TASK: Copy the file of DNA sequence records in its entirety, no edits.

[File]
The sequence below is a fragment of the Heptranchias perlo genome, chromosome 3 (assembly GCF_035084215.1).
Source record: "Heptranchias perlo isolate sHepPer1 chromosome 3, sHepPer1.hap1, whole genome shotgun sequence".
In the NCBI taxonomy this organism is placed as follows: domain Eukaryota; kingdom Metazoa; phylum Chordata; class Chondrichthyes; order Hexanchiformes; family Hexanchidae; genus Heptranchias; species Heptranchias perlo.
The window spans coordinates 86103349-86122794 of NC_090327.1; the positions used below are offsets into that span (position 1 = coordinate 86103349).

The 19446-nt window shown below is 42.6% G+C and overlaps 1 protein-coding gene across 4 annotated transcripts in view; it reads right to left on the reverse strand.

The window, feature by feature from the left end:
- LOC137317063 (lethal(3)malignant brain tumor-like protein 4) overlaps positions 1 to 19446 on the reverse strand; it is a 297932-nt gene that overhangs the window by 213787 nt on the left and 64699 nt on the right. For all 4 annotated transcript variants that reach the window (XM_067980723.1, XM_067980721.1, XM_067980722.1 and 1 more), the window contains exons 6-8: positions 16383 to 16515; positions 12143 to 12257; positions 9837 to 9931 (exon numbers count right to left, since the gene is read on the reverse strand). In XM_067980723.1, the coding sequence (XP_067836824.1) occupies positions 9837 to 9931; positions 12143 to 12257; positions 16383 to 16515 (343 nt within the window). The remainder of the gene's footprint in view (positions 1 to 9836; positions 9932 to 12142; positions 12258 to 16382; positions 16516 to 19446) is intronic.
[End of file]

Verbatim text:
The sequence below is a fragment of the Heptranchias perlo genome, chromosome 3 (assembly GCF_035084215.1).
Source record: "Heptranchias perlo isolate sHepPer1 chromosome 3, sHepPer1.hap1, whole genome shotgun sequence".
In the NCBI taxonomy this organism is placed as follows: domain Eukaryota; kingdom Metazoa; phylum Chordata; class Chondrichthyes; order Hexanchiformes; family Hexanchidae; genus Heptranchias; species Heptranchias perlo.
The window spans coordinates 86103349-86122794 of NC_090327.1; the positions used below are offsets into that span (position 1 = coordinate 86103349).

The 19446-nt window shown below is 42.6% G+C and overlaps 1 protein-coding gene across 4 annotated transcripts in view; it reads right to left on the reverse strand.

The window, feature by feature from the left end:
- LOC137317063 (lethal(3)malignant brain tumor-like protein 4) overlaps positions 1 to 19446 on the reverse strand; it is a 297932-nt gene that overhangs the window by 213787 nt on the left and 64699 nt on the right. For all 4 annotated transcript variants that reach the window (XM_067980723.1, XM_067980721.1, XM_067980722.1 and 1 more), the window contains exons 6-8: positions 16383 to 16515; positions 12143 to 12257; positions 9837 to 9931 (exon numbers count right to left, since the gene is read on the reverse strand). In XM_067980723.1, the coding sequence (XP_067836824.1) occupies positions 9837 to 9931; positions 12143 to 12257; positions 16383 to 16515 (343 nt within the window). The remainder of the gene's footprint in view (positions 1 to 9836; positions 9932 to 12142; positions 12258 to 16382; positions 16516 to 19446) is intronic.